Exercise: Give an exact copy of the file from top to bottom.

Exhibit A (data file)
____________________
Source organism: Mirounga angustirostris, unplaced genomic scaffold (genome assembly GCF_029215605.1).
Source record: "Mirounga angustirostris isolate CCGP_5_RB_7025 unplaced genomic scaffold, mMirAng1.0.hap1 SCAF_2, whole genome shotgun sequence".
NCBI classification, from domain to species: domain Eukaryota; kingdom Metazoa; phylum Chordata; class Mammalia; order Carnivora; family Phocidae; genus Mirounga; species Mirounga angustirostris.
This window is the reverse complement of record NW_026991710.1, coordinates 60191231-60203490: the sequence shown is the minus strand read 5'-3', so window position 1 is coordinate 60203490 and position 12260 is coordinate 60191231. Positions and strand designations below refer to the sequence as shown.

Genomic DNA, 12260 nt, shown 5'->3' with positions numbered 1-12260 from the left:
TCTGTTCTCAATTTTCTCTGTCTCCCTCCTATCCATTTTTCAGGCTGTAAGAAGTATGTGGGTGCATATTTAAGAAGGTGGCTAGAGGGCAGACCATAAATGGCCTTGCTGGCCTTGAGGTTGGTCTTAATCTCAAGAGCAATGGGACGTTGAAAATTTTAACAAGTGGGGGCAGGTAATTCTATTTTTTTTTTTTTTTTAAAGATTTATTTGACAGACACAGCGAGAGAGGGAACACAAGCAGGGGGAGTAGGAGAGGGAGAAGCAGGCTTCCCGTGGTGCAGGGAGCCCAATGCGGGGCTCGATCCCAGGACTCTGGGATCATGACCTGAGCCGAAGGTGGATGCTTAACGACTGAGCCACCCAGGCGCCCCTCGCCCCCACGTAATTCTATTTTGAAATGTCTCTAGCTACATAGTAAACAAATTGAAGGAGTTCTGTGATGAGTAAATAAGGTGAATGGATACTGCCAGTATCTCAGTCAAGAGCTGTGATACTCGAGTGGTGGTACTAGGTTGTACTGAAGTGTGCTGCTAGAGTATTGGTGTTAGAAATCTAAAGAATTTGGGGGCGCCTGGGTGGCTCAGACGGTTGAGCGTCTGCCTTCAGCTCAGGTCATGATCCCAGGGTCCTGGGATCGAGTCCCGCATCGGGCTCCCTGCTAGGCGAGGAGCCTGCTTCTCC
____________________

Source organism: Mirounga angustirostris, unplaced genomic scaffold (genome assembly GCF_029215605.1).
Source record: "Mirounga angustirostris isolate CCGP_5_RB_7025 unplaced genomic scaffold, mMirAng1.0.hap1 SCAF_2, whole genome shotgun sequence".
NCBI classification, from domain to species: domain Eukaryota; kingdom Metazoa; phylum Chordata; class Mammalia; order Carnivora; family Phocidae; genus Mirounga; species Mirounga angustirostris.
This window is the reverse complement of record NW_026991710.1, coordinates 60191231-60203490: the sequence shown is the minus strand read 5'-3', so window position 1 is coordinate 60203490 and position 12260 is coordinate 60191231. Positions and strand designations below refer to the sequence as shown.

Genomic DNA, 12260 nt, shown 5'->3' with positions numbered 1-12260 from the left:
TCTGTTCTCAATTTTCTCTGTCTCCCTCCTATCCATTTTTCAGGCTGTAAGAAGTATGTGGGTGCATATTTAAGAAGGTGGCTAGAGGGCAGACCATAAATGGCCTTGCTGGCCTTGAGGTTGGTCTTAATCTCAAGAGCAATGGGACGTTGAAAATTTTAACAAGTGGGGGCAGGTAATTCTATTTTTTTTTTTTTTTTAAAGATTTATTTGACAGACACAGCGAGAGAGGGAACACAAGCAGGGGGAGTAGGAGAGGGAGAAGCAGGCTTCCCGTGGTGCAGGGAGCCCAATGCGGGGCTCGATCCCAGGACTCTGGGATCATGACCTGAGCCGAAGGTGGATGCTTAACGACTGAGCCACCCAGGCGCCCCTCGCCCCCACGTAATTCTATTTTGAAATGTCTCTAGCTACATAGTAAACAAATTGAAGGAGTTCTGTGATGAGTAAATAAGGTGAATGGATACTGCCAGTATCTCAGTCAAGAGCTGTGATACTCGAGTGGTGGTACTAGGTTGTACTGAAGTGTGCTGCTAGAGTATTGGTGTTAGAAATCTAAAGAATTTGGGGGCGCCTGGGTGGCTCAGACGGTTGAGCGTCTGCCTTCAGCTCAGGTCATGATCCCAGGGTCCTGGGATCGAGTCCCGCATCGGGCTCCCTGCTAGGCGAGGAGCCTGCTTCTCC